Boushie v. Windsor

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Justia Opinion Summary

This controversy arose from cyber-blog exchanges between Plaintiff and Defendant. Plaintiff requested and was granted a temporary order of protection (TOP) against Defendant. The district court affirmed the municipal court’s order granting the TOP, extended the TOP, and sanctioned Defendant as a vexatious litigant through imposing a pre-filing order. The Supreme Court affirmed but struck one condition of the district court’s order, holding that the district court (1) not abuse its discretion in affirming the TOP and remanding to the municipal court for further proceedings; (2) did not err by permanently enjoining Defendant from filing any new pleadings without prior district court approval; but (3) abused its discretion in requiring Defendant to post a $50,000 bond in the event Defendant filed an action or proceeding against a judge or court employee.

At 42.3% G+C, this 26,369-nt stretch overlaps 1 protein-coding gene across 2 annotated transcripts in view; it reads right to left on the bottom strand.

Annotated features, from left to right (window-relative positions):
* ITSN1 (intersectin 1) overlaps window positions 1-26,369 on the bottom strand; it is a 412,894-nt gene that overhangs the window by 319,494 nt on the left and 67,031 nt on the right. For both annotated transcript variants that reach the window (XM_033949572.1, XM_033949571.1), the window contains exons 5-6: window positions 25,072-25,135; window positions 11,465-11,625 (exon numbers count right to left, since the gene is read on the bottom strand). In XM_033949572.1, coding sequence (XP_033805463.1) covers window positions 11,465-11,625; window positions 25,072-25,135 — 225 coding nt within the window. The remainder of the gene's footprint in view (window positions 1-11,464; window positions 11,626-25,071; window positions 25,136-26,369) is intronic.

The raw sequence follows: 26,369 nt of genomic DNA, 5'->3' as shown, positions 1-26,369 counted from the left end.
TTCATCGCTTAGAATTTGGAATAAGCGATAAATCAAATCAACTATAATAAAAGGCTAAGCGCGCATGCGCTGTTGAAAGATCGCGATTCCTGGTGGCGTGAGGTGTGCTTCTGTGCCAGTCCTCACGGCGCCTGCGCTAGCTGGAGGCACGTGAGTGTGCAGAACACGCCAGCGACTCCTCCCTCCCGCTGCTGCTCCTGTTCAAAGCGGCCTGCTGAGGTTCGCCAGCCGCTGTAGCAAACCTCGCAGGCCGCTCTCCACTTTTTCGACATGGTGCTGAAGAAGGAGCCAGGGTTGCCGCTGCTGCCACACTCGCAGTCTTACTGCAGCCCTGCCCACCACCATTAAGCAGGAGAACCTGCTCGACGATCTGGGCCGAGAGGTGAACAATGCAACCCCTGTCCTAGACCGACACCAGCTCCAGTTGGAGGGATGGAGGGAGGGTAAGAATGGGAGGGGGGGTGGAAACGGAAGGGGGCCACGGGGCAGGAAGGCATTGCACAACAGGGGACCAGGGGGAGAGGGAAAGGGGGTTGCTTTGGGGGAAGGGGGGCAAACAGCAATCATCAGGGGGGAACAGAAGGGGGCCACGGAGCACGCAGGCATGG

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June 10 2014 DA 13-0785 IN THE SUPREME COURT OF THE STATE OF MONTANA 2014 MT 153 SEAN BOUSHIE, Petitioner and Appellee, v. WILLIAM M. WINDSOR, Respondent and Appellant APPEAL FROM: District Court of the Fourth Judicial District, In and For the County of Missoula, Cause No. DV-13-969 Honorable John W. Larson, Presiding Judge COUNSEL OF RECORD: For Appellant: William M. Windsor, self-represented, Dallas, Texas For Appellee: Sean Boushie, self-represented, Stevensville, Montana Submitted on Briefs: May 14, 2014 Decided: June 10, 2014 Filed: __________________________________________ Clerk Justice Michael E Wheat delivered the Opinion of the Court. ¶1 William M. Windsor (Windsor) appeals from the order of the Montana Fourth Judicial District Court, Missoula County, extending the Temporary Order of Protection (TOP) against Windsor granted to Sean Boushie (Boushie); denying several of Windsor s motions and discovery requests; and enjoining Windsor from filing further proceedings with the court without leave. We affirm, but strike one condition of the District Court s order. ISSUES ¶2 Windsor s appeal raises at least six issues with many subparts, most of which are without merit. Rule 12(1)(b) of the Montana Rules of Appellate Procedure provides: Parties are encouraged to limit the number of issues to 4 or fewer. From the issues Windsor has presented for our review, we have distilled the relevant issues to two: 1. Did the District Court abuse its discretion in affirming the Municipal Court TOP; denying Windsor s numerous motions; and remanding to the Municipal Court for further proceedings? 2. Did the District Court err by permanently enjoining Windsor from filing any new pleadings without prior District Court approval; and requiring him to post a $50,000 bond if such a proceeding is filed against a judge or court employee? FACTUAL AND PROCEDURAL BACKGROUND ¶3 The current controversy apparently arose from cyber-blog exchanges between Windsor and Boushie. Boushie lives in Montana; Windsor lives in Georgia, South Dakota, or Texas. The two have never met in person. Boushie asserts that his only contact with Windsor was when Boushie sent a cease and desist letter to Windsor s ex-wife regarding 2 Windsor s harassment of Boushie on the website lawlessamerica.com. Windsor ran the website but his ex-wife was the legally registered owner. ¶4 Following the cyber-blog exchanges and cease and desist letter, in 2013, Windsor drove to from Georgia to Montana, where he sought a TOP against Boushie. In fact, the District Court found that he filed four separate petitions for protective orders against Boushie; and filed approximately six police reports about Boushie over nineteen months. All of the petitions for protective orders were denied and no charges have been pressed related to the police reports. Windsor also repeatedly drove past Boushie s residence; showed up at Boushie s workplace at the University of Montana, where he videotaped Boushie s vehicle for approximately ninety minutes; and created a website at SeanBoushie.com, where he posted false and defamatory information about Boushie and his wife. Windsor owns several other similar websites, for instance, AllieOverstreet.com and ClaudineDombrowski.com. Previously, the U.S. District Court for the Northern District of Georgia determined Windsor was a vexatious litigant and permanently enjoined him from filing any complaint or initiating any proceeding in any court or agency of the United States without first obtaining leave of the federal district court in the district in which the action was filed. ¶5 As a result of Windsor s behavior, Boushie requested and was granted a TOP against Windsor, in Municipal Court. The Municipal Court s order barred Windsor from threatening to harm or harming Boushie s wife; harassing or otherwise contacting Boushie s wife or University of Montana staff; coming within 1,500 feet of Boushie s residence, Boushie s wife and the University of Montana; and possessing a certain firearm. It also required 3 Windsor to release SeanBoushie.com to Boushie and to refrain from posting Boushie s name online. ¶6 A hearing on the TOP was scheduled for September 9, 2013. Boushie filed a request to affirm and extend the order of protection in the District Court on September 17, 2013. Windsor moved to vacate the TOP. He also moved for discovery regarding a number of different things, including Boushie s mental health and online activities. He sought a jury trial, and substitution of the judge. ¶7 The District Court denied Windsor s requests and, ultimately, affirmed the Municipal Court s decision regarding the TOP. In its order, the District Court also determined that it was necessary to issue an injunction because of Windsor s extraordinary abuse of the state judicial system by repeatedly filing frivolous, malicious and vexatious lawsuits . . . . Accordingly, the court enjoined Windsor from filing any complaint or initiating any proceedings without leave from the district court judge. The court s order also provided that if the lawsuit or proceeding named judges or court employees, Windsor had to tender a $50,000 bond sufficient to satisfy an award of sanctions. STANDARD OF REVIEW ¶8 This Court will not overturn a district court s decision to continue, amend, or make permanent an order of protection absent an abuse of discretion. Lockhead v. Lockhead, 2013 MT 368, ¶ 12, 373 Mont. 120, 314 P.3d 915. We also review a pre-filing order entered against a vexatious litigant for abuse of discretion. Molski v. Evergreen Dynasty Corp., 500 F.3d 1047, 1056 (9th Cir. 2007). The question under this standard is not whether we would 4 have reached the same decision as the trial judge, but whether the trial judge acted arbitrarily without conscientious judgment or exceeded the bounds of reason. Lockhead, ¶ 12. DISCUSSION ¶9 1. Did the District Court abuse its discretion in affirming the Municipal Court TOP; denying Windsor s numerous motions; and remanding to the Municipal Court for further proceedings? ¶10 The purpose of Title 40, chapter 15, MCA, is to promote the safety and protection of all victims of partner and family member assault, victims of sexual assault, and victims of stalking. Lear v. Jamrogowicz, 2013 MT 147, ¶ 22, 370 Mont. 320, 303 P.3d 790. Section 40-15-102, MCA, provides criteria for eligibility for an order of protection victims meeting these may seek relief from their perpetrators under the statute. As the statutes taken together establish, the object of a TOP proceeding is the swift and efficient protection of one who is being harassed and intimidated by another. Lear, ¶ 26. District courts, justices courts, municipal courts and city courts all have jurisdiction to issue TOPs. Section 40-15-301(1), MCA. If the court finds that the individual petitioning for a TOP is in danger of harm if the court does not act immediately, the court must issue a TOP that grants appropriate relief. Section 40-15-201(2), MCA. Such relief includes: (a) prohibiting the respondent from threatening to commit or committing acts of violence against the petitioner and any designated family member; (b) prohibiting the respondent from harassing, annoying, disturbing the peace of, telephoning, contacting, or otherwise communicating, directly or indirectly, with the petitioner, any named family member, any other victim of this offense, or a witness to the offense; . . 5 . (d) directing the respondent to stay 1,500 feet or other appropriate distance away from the petitioner, the petitioner s residence, the school or place of employment of the petitioner, or any specified place frequented by the petitioner and by any other designated family or household member; . . . (j) directing other relief considered necessary to provide for the safety and welfare of the petitioner or other designated family member. Section 40-15-201(2), MCA. Pursuant to § 40-15-204(5), MCA, a district court has the authority to continue a TOP for an appropriate time period, make the order permanent, or terminate the order upon the petitioner s request that the order be dismissed. See Albrecht v. Albrecht, 2011 MT 316, ¶ 13, 363 Mont. 117, 266 P.3d 1275. A district court must consider the record of the proceedings in assessing whether to grant or deny a respondent s motion to vacate a temporary order of protection. Lockhead, ¶ 18. ¶11 Here, following the hearing on the TOP, the District Court determined that Windsor was stalking Boushie and Boushie s wife, and Boushie thereby satisfied the criteria for eligibility for a TOP pursuant to § 40-15-102(2), MCA. The court concluded that the TOP should remain in effect. The court explained: Windsor has purposely or knowingly caused Boushie and Boushie s wife substantial emotional distress by repeatedly driving by the Boushie home and showing up at Boushie s work place. Windsor has repeatedly harassed, threatened, and intimidated Boushie and his wife by setting up a website at SeanBoushie.com and posting defamatory and false information about Boushie and his wife. Windsor drove from Georgia to Montana to follow Boushie and his wife around with a video camera. Boushie and his wife are eligible for an order of protection because, despite a cease and desist letter, Windsor continues to follow, threaten, harass, and intimidate both Boushie and his wife causing them both substantial emotional distress. Contrary to Windsor s assertions Windsor s activities are not protected as a member of the press. . . . Windsor has no television show, nor has he made any sort of documentary film. Windsor films snippets of stalking his various victims and 6 posts them to YouTube calling them news. . . . This is stalking behavior and any member of the press engaged in such would be held accountable under the criminal statutes of Montana. ¶12 In light of the record before the District Court, we cannot say the District Court s decision to affirm the TOP was an abuse of discretion. Although Windsor claims the District Court ignored his sworn testimony in affirming the TOP, [i]t is within the province of the finder of fact to weigh the evidence presented and determine the credibility of witnesses; in the event of conflicting evidence on factual issues, the trier of fact determines which will prevail. State v. Gladue, 1999 MT 1, ¶ 40, 293 Mont. 1, 972 P.2d 827. In any case, it is difficult to see how as Windsor asserts on appeal Boushie could be stalking Windsor, when it was Windsor who drove across the country to follow Boushie around with a video camera and seek a TOP against Boushie. Considering Windsor s activities, we conclude that the District Court s decision to affirm the TOP was not arbitrary and did not otherwise exceed the bounds of reason. ¶13 Windsor claims the District Court erred by denying his request for a jury trial. The District Court s order explained that an appeal of a TOP is not the type of case in which a jury trial is authorized. The District Court is correct. Requiring a jury trial at the request of the respondent where a TOP is requested would defeat the purpose of a TOP to provide swift and efficient protection of the victim. ¶14 Windsor also complains about several of the TOP conditions. Section 40-15-201, MCA, provides a process by which victims of offenses, including stalking, may obtain relief from the perpetrators. All of the conditions Windsor challenges are permitted by the statute. The condition barring Windsor from harming or threatening to harm Boushie s wife is 7 authorized by § 40-15-201(2)(a), MCA. The condition barring Windsor from harassing or otherwise contacting Boushie s wife or University of Montana staff is authorized by § 40-15-201(2)(b), MCA. The condition preventing Windsor from coming within 1500 feet of Boushie s residence, wife or place of employment is permitted by § 40-15-201(2)(d), MCA. The condition barring Windsor from possessing a certain firearm is within what is contemplated by § 40-15-201(2)(j), MCA. Finally, the condition requiring Windsor to transfer SeanBoushie.com into Boushie s name and to refrain from posting about Boushie on the site is also permissible within § 40-15-201(2)(j), MCA, under the circumstances. The District Court did not abuse its discretion in affirming the TOP. ¶15 Windsor further asserts that the District Court erred by denying him discovery. In denying Windsor s discovery requests, the District Court cited to our decision in Lear. There, we explained that broad discovery, including pursuit of personal information about one petitioning for a TOP, is antithetical to the purpose of a TOP. Lear, ¶ 25. The District Court quoted the following language from our decision there: The statutory scheme contemplates that the petition will succeed if the petitioner establishes good cause for the entry of an order, and will fail if she does not. The provision of discovery rights to the respondent in this situation does nothing to protect a victim from harm; rather it can exacerbate an already untenable situation. For these reasons, we conclude that unless extraordinary circumstances justify it, courts should not compel a petitioner . . . to be subjected to discovery at the hands of the respondent. (quoting Lear, ¶ 26). Applying this decision, the District Court concluded that the type of discovery Windsor requested was not permissible. We agree, and also note that Windsor has failed to show any extraordinary circumstances justifying the invasive discovery that he requests. 8 ¶16 Finally, Windsor alleges that the District Court wrongfully denied consideration of his Motion for Substitution of Judge, and falsely claimed that this appeal was not a trial de novo. The record reveals, however, that the District Court considered Windsor s Motion for Substitution of Judge and observed that because Windsor s appeal of the TOP did not constitute a trial de novo, no right to substitute a judge under § 3-1-804, MCA, arose. Windsor has not pointed out any legal error in the District Court s reasoning and we decline to address his contention further. ¶17 The District Court did not abuse its discretion in affirming the TOP and remanding to the Municipal Court. ¶18 2. Did the District Court err by permanently enjoining Windsor from filing any new pleadings without prior District Court approval; and requiring him to post a fifty thousand dollar bond if such a proceeding is filed against a judge or court employee? ¶19 Montana district courts possess inherent power to sanction willful or reckless conduct, especially when combined with frivolousness, harassment, or improper purpose. See Motta v. Granite County Comm rs, 2013 MT 172, ¶¶ 17, 22, 370 Mont. 469, 304 P.3d 720. We have observed that although Article II, § 16, of the Montana Constitution guarantees every person access to the courts of the state, that right is not an absolute right and may be reasonably restricted in light of a legitimate state interest. Motta, ¶ 18. To review prefiling orders entered against vexatious litigants, we adopted the criteria used by the Ninth Circuit Court of Appeals: Whether the litigant was given notice and a chance to be heard before the order was entered; whether the trial court has compiled an adequate record for review; whether the trial court has made substantive findings about the frivolous or harassing nature of the plaintiff s litigation; and whether the vexatious litigant order is narrowly 9 tailored to closely fit the specific vice encountered. Motta, ¶ 20 (citing Molski, 500 F.3d at 1057). We further endorsed the Ninth Circuit s five-factor test to examine whether a pre-filing order is justified: (1) the litigant s history of litigation and, in particular, whether it has entailed vexatious, harassing, or duplicative lawsuits; (2) the litigant s motive in pursuing the litigation; e.g., whether the litigant has an objective good faith expectation of prevailing; (3) whether the litigant is represented by counsel; (4) whether the litigant has caused needless expense to other parties or has posed an unnecessary burden on the courts and their personnel; and (5) whether other sanctions would be adequate to protect the courts and other parties. Motta, ¶ 20 (citing Molski, 500 F.3d at 1058). We affirmed the District Court s entry of a pre-filing order to address problems with a vexatious litigant where the court s order was supported by detailed findings that addressed the Ninth Circuit factors. Motta, ¶¶ 22-23. ¶20 Here, following a hearing, and aided by a record that Windsor himself points out is extensive, the District Court concluded Windsor deserved to be sanctioned as a vexatious litigant. In reaching that determination, the court noted that Windsor has a history of filing frivolous actions in courts all over the country and engaging in precisely the type of stalking behavior alleged by Boushie in his original Sworn Petition. The court recognized that Windsor had previously been deemed a vexatious litigant by the U.S. District Court for the Northern District of Georgia and that Windsor ran several websites aimed at harassing and threatening particular individuals, including Boushie. The court further discussed the burden to clerical and judicial resources caused by Windsor s voluminous frivolous filings the 10 extent and nature of which are easily confirmed from review of the record. Based on these determinations, the court concluded it was necessary to enjoin Windsor from initiating any further proceedings without seeking leave of the court; and to require Windsor to post a $50,000 bond sufficient to satisfy an award of sanctions if the proceeding named judges or court employees, since such an action would be presumably frivolous. ¶21 We conclude that the District Court adequately weighed the Motta factors in sanctioning Windsor as a vexatious litigant through imposing a pre-filing order. The court did not abuse its discretion in requiring Windsor to seek court approval before filing future lawsuits or administrative proceedings. Indeed, such action was tailored to address Windsor s demonstrated proclivity for filing voluminous lawsuits of questionable merit. We are not persuaded, however, that the condition of the court s order requiring Windsor to post a $50,000 bond sufficient to cover sanctions in the event that Windsor files an action or proceeding against a judge or court employee is sufficiently closely tailored to fit the specific vice encountered. See Motta, ¶ 20. The District Court s order made no reference to any instance in which Windsor has brought a lawsuit or other action against any court employee or judge. A blanket sanction for filing lawsuits or other proceedings aimed at judges and court employees without any evidence that Windsor has engaged in such conduct in the past is an abuse of discretion. We conclude that the condition requiring Windsor to post a $50,000 bond if an action he files names judges or court employees must be stricken from the court s order. Because we uphold the court s sanction preventing Windsor from filing actions without prior court approval, we will leave to the approving court s discretion the determination of whether a bond is required and, if so, in what amount. 11 CONCLUSION ¶22 The District Court s order is affirmed, as amended by this Opinion. /S/ MICHAEL E WHEAT We Concur: /S/ BETH BAKER /S/ LAURIE McKINNON /S/ PATRICIA COTTER /S/ JIM RICE 12